In his three books devoted to spirituality in autism, Stillman (2006, 2008, 2010) provides numerous anecdotes illustrating such features of autistic spiritual connection or giftedness as the heightened awareness, innate gentleness and ‘exquisite sensitivity (a capacity to perceive all things seen and unseen)’.

For some, ‘these blessings came in the form of ‘Gifts of the Spirit’:

  • Examples reportedly range from knowing what someone is thinking before it is said;
  • foretelling future events that come to fruition; and
  • enjoying special, unspoken bonds with animals.

Still others are said to have perceived visions of grandparents and other loved ones in Spirit, or even communed with angels — abilities seemingly reserved for Old World saints and prophets. (Stillman 2006, pp.6–7)

We are often blind to ‘autistic spirituality’ because it is not ‘projected’ to our culturally constructed reality, so these experiences might go unnoticed by the majority of people.

Besides, not every person with autism displays these sensitivities. However, it is reasonable to expect that it is more common in the autistic population than in ‘normal’ people due to their differences in sensory perceptual and cognitive functioning.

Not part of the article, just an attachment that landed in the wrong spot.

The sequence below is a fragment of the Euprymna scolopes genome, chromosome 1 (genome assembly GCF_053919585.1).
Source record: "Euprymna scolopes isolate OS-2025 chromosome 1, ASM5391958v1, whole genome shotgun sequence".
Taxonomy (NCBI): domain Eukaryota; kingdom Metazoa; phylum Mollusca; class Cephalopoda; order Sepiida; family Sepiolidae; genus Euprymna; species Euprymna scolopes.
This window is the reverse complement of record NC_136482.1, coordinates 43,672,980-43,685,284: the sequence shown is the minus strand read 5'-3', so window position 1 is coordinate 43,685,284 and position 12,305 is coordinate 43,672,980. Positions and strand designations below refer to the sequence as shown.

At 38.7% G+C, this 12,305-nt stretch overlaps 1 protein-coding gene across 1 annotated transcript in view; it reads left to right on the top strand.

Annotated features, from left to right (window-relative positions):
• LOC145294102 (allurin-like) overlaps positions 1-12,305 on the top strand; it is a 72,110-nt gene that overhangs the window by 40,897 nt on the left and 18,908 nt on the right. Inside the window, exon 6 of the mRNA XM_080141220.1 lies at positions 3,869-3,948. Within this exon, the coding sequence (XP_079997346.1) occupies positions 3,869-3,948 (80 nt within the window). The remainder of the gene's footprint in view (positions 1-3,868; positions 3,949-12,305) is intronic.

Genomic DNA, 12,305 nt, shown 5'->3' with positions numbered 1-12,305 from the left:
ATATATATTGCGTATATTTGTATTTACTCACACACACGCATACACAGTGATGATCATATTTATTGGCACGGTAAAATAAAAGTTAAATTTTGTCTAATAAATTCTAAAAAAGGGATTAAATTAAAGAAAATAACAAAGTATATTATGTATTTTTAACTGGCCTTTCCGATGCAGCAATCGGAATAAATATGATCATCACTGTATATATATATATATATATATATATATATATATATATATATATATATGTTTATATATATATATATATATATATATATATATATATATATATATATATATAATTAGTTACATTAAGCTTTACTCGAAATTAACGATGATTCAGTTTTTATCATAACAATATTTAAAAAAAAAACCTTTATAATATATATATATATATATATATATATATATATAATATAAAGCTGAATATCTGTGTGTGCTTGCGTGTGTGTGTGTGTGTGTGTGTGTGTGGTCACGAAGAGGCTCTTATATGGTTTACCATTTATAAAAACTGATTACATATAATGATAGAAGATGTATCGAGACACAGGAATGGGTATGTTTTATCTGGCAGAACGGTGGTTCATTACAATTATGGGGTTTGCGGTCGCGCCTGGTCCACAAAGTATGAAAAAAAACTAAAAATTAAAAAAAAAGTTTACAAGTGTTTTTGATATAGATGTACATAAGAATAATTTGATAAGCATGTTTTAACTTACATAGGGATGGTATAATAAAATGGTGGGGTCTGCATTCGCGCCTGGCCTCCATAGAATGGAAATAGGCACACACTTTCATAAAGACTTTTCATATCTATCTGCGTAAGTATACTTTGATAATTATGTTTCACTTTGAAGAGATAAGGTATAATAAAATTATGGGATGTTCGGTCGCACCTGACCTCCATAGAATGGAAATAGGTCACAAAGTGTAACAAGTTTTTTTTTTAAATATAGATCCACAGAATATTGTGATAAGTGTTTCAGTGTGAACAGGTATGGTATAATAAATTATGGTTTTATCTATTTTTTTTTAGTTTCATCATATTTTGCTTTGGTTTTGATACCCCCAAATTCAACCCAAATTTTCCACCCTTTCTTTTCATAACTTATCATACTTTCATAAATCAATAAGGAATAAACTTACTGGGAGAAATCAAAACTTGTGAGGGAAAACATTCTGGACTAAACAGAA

To give just one example of a spiritual experience, Donna was a very young child when she discovered that:

the air was full of spots. If you looked into nothingness, there were spots... My attention would be firmly set on my desire to lose myself in the spots, and I’d ignore [everything], looking straight through this obstruction with a calm expression soothed by being lost in the spots… I learned eventually to lose myself in anything I desired — the patterns on the wall paper or the carpet, the sound of something over and over again, the repetitive hollow sound I’d get from tapping my chin. Even people [with their conversations] became no problem. I could look through them until I wasn’t there, and then, later, felt that I had lost myself in them. (Williams 1999b, p.9)
    The data for this work have resourced from the manual:
  1. Sensory Perceptual Issues in Autism and Asperger Syndrome: Different Sensory ... By Olga Bogdashina

During spaceflight it is possible to actually see cosmic rays as points or streaks of light (Gerald 1972).